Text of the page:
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and that is what makes -- what an experimentalist does. they are not laws that congress can repeal, i assure you. >> the best scientific talent in the country, and even from outside the country, would be working at what is known as site y. but where? it would have to be in a remote and sparsely populated locale. at least 200 miles from a coastline or international boundary for safety from attack. room for explosive testing. weather good enough for construction to proceed year-round. and enough housing to accommodate the first group of scientists. major john dudley of the manhattan engineering district found an ideal location in oak city in south-central utah. but there were too many residents and too much farmland that would be evicted. oppenheimer was no stranger to the southwest. has family had a vacation cabin in northern new mexico.
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in the pecos wilderness. the next prospect was springs, new mexico. oppenheimer and gross drove there to have a look -- groves drove there to have a look. they both have the same opinion. oppenheimer remembered a place he had been by while on a pack trip and had returned often as a visitor. it was a boy's school at a place called los alamos. in the late afternoon, they drove there. the students and their masters were out on the playing field and a light snow was falling. this is it, groves said. located on the eastern slope of the mountains, los alamos had some homesteaders and the los alamos ranch school. it was the dream of an extra roosevelt rough rider named ashley pond. it was a school for the sons of wealthy families that was based on a vigorous life. students wore shorts year-round and slept in on heated sleeping porches. each student was assigned a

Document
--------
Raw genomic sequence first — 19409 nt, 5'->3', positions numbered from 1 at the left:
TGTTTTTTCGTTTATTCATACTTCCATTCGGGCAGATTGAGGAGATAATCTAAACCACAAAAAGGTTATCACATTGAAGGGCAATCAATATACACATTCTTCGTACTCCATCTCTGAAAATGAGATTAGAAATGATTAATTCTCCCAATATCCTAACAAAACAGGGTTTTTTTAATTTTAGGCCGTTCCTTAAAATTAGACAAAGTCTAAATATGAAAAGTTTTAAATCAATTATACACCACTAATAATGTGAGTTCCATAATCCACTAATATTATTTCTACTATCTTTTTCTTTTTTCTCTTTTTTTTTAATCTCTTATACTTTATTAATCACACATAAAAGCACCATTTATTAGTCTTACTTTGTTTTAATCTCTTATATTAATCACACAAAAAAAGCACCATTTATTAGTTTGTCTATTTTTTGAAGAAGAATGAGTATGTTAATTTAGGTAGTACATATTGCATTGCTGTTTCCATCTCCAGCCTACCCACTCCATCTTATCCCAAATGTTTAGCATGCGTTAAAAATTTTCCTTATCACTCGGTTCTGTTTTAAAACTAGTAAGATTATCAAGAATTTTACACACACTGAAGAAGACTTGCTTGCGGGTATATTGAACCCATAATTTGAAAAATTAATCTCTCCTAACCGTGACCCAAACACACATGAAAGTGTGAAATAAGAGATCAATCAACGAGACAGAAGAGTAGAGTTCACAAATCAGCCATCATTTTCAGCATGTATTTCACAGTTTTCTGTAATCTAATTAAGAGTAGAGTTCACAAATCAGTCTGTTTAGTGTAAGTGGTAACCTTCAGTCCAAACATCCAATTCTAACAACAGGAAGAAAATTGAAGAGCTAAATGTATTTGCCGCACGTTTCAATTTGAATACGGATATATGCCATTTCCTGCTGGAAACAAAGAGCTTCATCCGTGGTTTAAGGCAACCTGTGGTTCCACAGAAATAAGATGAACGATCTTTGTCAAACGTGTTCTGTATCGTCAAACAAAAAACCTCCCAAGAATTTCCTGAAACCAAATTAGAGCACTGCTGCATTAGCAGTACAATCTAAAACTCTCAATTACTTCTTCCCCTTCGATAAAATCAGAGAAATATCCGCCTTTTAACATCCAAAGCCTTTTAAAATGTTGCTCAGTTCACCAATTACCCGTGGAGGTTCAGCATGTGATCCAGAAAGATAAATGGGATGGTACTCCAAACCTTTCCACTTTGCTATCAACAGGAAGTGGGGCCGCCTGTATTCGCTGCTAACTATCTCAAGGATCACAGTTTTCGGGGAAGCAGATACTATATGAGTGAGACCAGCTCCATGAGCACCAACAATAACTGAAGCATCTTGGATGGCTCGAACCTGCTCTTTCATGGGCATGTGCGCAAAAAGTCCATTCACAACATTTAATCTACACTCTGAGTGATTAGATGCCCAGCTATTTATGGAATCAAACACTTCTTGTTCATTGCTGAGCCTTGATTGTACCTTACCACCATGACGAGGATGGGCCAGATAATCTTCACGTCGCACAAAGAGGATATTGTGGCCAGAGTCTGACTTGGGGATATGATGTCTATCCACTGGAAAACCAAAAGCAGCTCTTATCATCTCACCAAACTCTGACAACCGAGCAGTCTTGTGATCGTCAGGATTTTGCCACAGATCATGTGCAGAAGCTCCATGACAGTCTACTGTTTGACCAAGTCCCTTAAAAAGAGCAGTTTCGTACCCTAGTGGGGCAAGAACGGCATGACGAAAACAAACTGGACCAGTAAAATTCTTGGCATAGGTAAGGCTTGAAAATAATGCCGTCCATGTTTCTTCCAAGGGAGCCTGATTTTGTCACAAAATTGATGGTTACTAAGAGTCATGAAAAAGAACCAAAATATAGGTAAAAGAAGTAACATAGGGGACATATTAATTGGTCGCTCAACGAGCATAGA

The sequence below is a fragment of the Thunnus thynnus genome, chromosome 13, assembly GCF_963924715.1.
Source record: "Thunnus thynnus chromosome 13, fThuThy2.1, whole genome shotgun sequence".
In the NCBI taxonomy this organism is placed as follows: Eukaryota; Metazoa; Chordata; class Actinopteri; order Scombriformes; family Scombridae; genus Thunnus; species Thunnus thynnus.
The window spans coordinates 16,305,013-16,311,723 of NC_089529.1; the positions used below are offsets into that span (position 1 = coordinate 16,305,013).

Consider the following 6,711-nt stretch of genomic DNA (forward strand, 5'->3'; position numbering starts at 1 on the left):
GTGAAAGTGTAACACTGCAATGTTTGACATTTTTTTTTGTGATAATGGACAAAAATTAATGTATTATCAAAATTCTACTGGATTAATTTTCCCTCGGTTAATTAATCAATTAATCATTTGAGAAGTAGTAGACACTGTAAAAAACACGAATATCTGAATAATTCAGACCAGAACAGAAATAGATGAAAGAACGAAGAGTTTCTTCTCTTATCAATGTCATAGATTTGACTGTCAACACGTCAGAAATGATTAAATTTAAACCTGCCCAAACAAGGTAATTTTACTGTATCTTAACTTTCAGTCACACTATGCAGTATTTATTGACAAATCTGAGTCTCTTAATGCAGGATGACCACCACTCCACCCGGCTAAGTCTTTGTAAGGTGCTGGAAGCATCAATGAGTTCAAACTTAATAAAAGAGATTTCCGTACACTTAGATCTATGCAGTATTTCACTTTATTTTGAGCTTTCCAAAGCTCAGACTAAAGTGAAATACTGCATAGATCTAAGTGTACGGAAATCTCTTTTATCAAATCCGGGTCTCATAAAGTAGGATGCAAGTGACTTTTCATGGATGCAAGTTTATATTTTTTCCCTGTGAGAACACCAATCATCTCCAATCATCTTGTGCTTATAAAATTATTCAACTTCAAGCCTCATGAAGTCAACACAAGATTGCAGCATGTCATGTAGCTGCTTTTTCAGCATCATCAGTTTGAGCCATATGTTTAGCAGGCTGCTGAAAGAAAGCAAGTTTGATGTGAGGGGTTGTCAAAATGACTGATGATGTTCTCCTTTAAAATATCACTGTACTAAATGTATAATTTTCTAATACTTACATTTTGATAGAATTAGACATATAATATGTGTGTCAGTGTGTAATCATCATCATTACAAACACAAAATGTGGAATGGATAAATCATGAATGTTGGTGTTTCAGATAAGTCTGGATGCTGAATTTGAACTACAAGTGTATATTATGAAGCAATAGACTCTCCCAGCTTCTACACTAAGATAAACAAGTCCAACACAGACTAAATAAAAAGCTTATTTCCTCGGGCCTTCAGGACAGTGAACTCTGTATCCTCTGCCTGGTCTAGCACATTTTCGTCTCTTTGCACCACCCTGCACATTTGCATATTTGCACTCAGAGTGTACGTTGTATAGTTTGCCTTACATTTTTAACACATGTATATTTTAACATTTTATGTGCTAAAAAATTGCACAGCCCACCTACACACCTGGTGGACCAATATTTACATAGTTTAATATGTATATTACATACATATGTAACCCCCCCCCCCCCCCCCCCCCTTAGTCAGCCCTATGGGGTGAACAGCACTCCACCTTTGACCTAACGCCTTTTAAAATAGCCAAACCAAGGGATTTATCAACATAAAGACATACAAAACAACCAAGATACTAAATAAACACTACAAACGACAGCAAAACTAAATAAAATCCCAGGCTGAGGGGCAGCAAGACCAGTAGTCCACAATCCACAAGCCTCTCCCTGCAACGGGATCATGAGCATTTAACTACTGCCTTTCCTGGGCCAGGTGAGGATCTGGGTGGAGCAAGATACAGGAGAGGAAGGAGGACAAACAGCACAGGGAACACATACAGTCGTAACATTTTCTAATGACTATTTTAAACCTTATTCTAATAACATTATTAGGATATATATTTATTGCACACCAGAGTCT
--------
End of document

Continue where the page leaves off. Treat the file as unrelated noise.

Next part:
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horse to care for and pack trips into the mountains were had now, it'sool spent its time in the late 20's but now, it's time was coming to an end. school officials started noticing low-flying planes studying the area. cars and military vehicles appeared on the crest of the road. on december 4, 1942, the school received a notice from henry stenson, secretary of war, that the school was being taken over. proceedings were used and it was decreed all records of the acquisition be sealed from public view. almost 54,000 acres were acquired, almost a 9000 acres were public land. the cost of acquisition was >> $440,000. after pearl harbor, we all knew that we were kind of playing it and game -- an end game. we get out of school, we are off to war. so in the beginning of the fall of 1942, where -- with already
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surveyors around here from the government, then they took it over. absolutely fantastic construction in a very short length of time. when you're the school would be taken over. we didn't know just when. >> construction crews started throwing up buildings for administrations, laboratories, housing, schools, and every thing as a community needed. it looked more like a boom town than a wartime army camp. all mushrooming around the ranch school. >> so towards the end of this, just before christmas, these two dudes show up in a calling themselves mr. smith and mr. jones. the first one wearing a pork pie and the second one a fedora. no way i am mr. smith and mr. jones. who were they? it took just two hours to know that this was oppenheimer and lawrence. and recall them by those names among us kids because we knew
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them so well from our physics courses and things like that. we recognize their pictures. >> classwork was exhilarated and interpreting 1943, the last graduation was held. new roads of unpaved streets started to define the new community. in january of 1943, the university of california was selected to operate a new laboratory. recruiting scientists was difficult because prospective employees were already doing important work and needed good reason to change their jobs. because of security, only scientific personnel could be told anything about the nature of the work. but day were to tell no one about what they did, not even their families. 15 miles southeast of santa fe. in the spring of 1943, this data